Project description:This article analyzes the feasibility of using construction and demolition waste (expanded polystyrene, ceramic, and concrete waste) in a gypsum matrix to manufacture plaster for interior coatings or for prefabricated elements for interior partitions. To do this, several gypsum specimens were prepared (4 × 4 × 16 cm) incorporating different percentages of waste based on the weight of the gypsum (25%, 50%, and 75% of ceramic, concrete, and a mixture of both). Reference samples were also produced (without additions) to compare the results obtained. The compounds with the best performance were selected and lightened by preparing other samples in which 1/3 and 2/3 of the volume of ceramic, concrete, and mixed waste were replaced with expanded polystyrene (EPS). All samples were tested in the laboratory and the following physical and mechanical characteristics were determined: density, surface hardness, flexural strength, compressive strength, capillary water absorption, and thermal conductivity. Several applications were proposed for the selected compounds. A gypsum block with a sandwich configuration was obtained (40 × 20 × 10 cm) using the optimum compound. The block was further tested regarding its density and compression strength. A comparative analysis showed that it is possible to produce materials with a gypsum matrix by adding ceramic, concrete, and EPS waste, improving the behavior of the traditional gypsum and enabling them to be applied in various construction applications. These applications have a lower environmental impact than ordinary ones because they use less primary raw material, due to the reuse of waste.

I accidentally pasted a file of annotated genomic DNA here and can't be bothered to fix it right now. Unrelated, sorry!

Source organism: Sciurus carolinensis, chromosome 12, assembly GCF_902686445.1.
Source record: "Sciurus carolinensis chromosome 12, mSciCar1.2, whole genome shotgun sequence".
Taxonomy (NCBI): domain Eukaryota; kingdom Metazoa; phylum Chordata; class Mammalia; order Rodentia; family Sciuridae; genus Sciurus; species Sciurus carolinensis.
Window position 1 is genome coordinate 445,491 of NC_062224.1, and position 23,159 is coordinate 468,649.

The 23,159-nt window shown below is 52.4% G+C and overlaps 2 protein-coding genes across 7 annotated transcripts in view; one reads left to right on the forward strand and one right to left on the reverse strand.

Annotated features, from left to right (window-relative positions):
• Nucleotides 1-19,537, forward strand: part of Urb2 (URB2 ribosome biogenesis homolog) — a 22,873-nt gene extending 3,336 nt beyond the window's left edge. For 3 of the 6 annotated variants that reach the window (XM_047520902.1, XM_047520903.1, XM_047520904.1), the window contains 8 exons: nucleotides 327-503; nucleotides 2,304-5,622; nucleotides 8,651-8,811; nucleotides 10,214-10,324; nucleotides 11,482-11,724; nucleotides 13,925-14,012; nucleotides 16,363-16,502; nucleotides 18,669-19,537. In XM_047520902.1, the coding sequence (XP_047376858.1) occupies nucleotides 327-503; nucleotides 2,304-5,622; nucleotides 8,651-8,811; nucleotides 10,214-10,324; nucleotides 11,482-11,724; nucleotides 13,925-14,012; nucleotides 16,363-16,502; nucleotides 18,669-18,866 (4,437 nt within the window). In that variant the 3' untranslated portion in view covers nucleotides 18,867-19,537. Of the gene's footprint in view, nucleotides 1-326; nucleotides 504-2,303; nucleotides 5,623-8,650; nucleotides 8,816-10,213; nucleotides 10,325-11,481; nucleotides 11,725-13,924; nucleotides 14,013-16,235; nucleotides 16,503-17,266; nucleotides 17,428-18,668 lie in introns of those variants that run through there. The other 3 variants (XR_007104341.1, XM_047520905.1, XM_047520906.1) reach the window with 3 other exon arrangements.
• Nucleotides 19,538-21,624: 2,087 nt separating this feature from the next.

Project description:The construction industry generates a considerable amount of waste. Faced with this undesirable situation, the ready-mix concrete sector, in particular, has invested energy and resources into reusing its own waste in its production process as it works towards the goal of more sustainable construction. This study examines the feasibility of incorporating two types of concrete waste, which currently end up in landfill, into the production process of ready-mix concrete: the waste generated during the initial production stage (ready-mix concrete waste), and waste created when demolition waste is treated to obtain artificial aggregate. The first phase of the study's methodology corroborates the suitability of the recycled aggregate through characterization tests. After this phase, the impact of incorporating different percentages of recycled coarse aggregate is evaluated by examining the performance of the produced concrete. The replacement rate varied between 15% and 50%. The results indicate that recycled aggregates are, indeed, suitable to be incorporated into ready-mix concrete production. The impact on the final product's performance is different for the two cases examined herein. Incorporating aggregates from generic concrete blocks led to a 20% decrease in the produced concrete's strength performance. On the other hand, using recycled aggregates made from the demolition waste led to a smaller decrease in the concrete's performance: about 8%. The results indicate that with adequate management and prior treatment, the waste from these plants can be re-incorporated into their production processes. If concrete waste is re-used, concrete production, in general, becomes more sustainable for two reasons: less waste ends up as landfill and the consumption of natural aggregates is also reduced.